The latest coronavirus problem in sports isn’t that far from the problem that a lot of Americans have: How can you tell if that’s a cold, or Covid? Is that sniffle allergies, or a sign of a deadly pathogen? Is that headache just a headache, or…?
One of the things that makes coronavirus a wily foe for epidemiologists is that it has a really long list of possible symptoms—including none at all.
The catalog offered by the Centers for Disease Control and Prevention, based on reports from people who have had Covid-19, includes fever, chills, cough, shortness of breath or difficulty breathing, fatigue, muscle aches, body aches, headache, new loss of taste or smell, sore throat, congestion, runny nose, diarrhea, nausea or vomiting.
That’s particularly vexing if you’re an athlete or sports league determined to try to play through a pandemic. The National Football League, which has experienced a significant increase in cases in recent weeks as cases rise across the country, knows this all too well. After bursts of positive cases earlier in the season, the league overhauled its pandemic protocols to remove anyone who’s showing possible symptoms of Covid-19—even if they’re testing negative.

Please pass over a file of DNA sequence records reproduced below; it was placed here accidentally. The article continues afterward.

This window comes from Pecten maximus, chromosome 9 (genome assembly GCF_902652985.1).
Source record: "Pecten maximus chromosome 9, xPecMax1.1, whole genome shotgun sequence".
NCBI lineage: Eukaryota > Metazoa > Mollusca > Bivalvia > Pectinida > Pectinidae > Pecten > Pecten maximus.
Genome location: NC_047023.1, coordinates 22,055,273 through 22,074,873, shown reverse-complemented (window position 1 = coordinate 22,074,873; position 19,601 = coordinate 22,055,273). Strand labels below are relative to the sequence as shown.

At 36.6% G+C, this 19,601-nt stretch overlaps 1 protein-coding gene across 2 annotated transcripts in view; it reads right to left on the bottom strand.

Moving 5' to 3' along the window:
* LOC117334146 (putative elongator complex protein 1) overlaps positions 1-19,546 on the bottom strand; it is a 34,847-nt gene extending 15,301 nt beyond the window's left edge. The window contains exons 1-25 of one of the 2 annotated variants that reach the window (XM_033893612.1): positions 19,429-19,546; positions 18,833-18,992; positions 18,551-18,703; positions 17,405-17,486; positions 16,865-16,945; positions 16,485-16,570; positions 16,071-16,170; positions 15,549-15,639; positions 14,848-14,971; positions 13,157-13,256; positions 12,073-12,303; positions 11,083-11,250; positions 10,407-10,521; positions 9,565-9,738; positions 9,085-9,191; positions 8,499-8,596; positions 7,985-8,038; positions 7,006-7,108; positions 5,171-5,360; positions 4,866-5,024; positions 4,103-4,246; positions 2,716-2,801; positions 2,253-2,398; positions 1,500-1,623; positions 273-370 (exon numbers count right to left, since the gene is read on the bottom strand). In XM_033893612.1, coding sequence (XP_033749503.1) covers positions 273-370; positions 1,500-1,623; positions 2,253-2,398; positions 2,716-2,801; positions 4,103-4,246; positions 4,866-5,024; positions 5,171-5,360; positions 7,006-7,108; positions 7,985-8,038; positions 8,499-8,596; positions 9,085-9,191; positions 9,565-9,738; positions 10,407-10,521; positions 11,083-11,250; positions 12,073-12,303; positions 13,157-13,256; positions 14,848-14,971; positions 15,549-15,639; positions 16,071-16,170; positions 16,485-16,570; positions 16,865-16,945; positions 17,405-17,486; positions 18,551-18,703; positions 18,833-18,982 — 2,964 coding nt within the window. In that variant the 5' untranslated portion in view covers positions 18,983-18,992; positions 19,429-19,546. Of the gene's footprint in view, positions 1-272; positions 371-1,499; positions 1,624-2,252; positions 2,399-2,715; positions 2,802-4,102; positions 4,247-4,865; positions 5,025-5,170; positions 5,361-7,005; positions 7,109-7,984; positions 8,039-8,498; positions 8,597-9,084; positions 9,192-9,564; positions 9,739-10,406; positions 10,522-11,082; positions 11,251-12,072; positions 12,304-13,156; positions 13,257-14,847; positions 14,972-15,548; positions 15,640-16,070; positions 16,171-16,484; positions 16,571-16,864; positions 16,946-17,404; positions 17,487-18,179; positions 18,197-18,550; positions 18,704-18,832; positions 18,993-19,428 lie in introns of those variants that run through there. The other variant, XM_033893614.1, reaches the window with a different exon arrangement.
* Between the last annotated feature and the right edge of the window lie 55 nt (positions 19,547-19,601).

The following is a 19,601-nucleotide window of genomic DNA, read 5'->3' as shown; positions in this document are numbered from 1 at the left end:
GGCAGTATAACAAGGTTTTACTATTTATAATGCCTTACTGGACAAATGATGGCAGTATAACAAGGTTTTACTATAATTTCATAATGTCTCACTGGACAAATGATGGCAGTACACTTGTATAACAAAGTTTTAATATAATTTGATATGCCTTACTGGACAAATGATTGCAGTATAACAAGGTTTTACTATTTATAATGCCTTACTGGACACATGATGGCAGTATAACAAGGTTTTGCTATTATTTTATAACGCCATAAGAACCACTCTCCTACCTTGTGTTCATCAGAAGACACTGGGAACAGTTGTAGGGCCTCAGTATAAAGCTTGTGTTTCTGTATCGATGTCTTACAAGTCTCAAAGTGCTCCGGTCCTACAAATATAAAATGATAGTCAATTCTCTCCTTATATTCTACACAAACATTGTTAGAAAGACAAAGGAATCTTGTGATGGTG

“It’s a challenging medical situation,” said Dr. Allen Sills, the NFL’s chief medical officer. “We always assume something is Covid until proven otherwise.”
Your nose is runny, you're tired, your head hurts.
It's a problem facing both NFL teams and everyday Americans deciding if they should go to work or send a child to school. Is it a cold? Flu? Allergies? Or Covid? With @louiseradnofsky: https://t.co/CSGc8TCpIc
— Andrew Beaton (@andrewlbeaton) November 20, 2020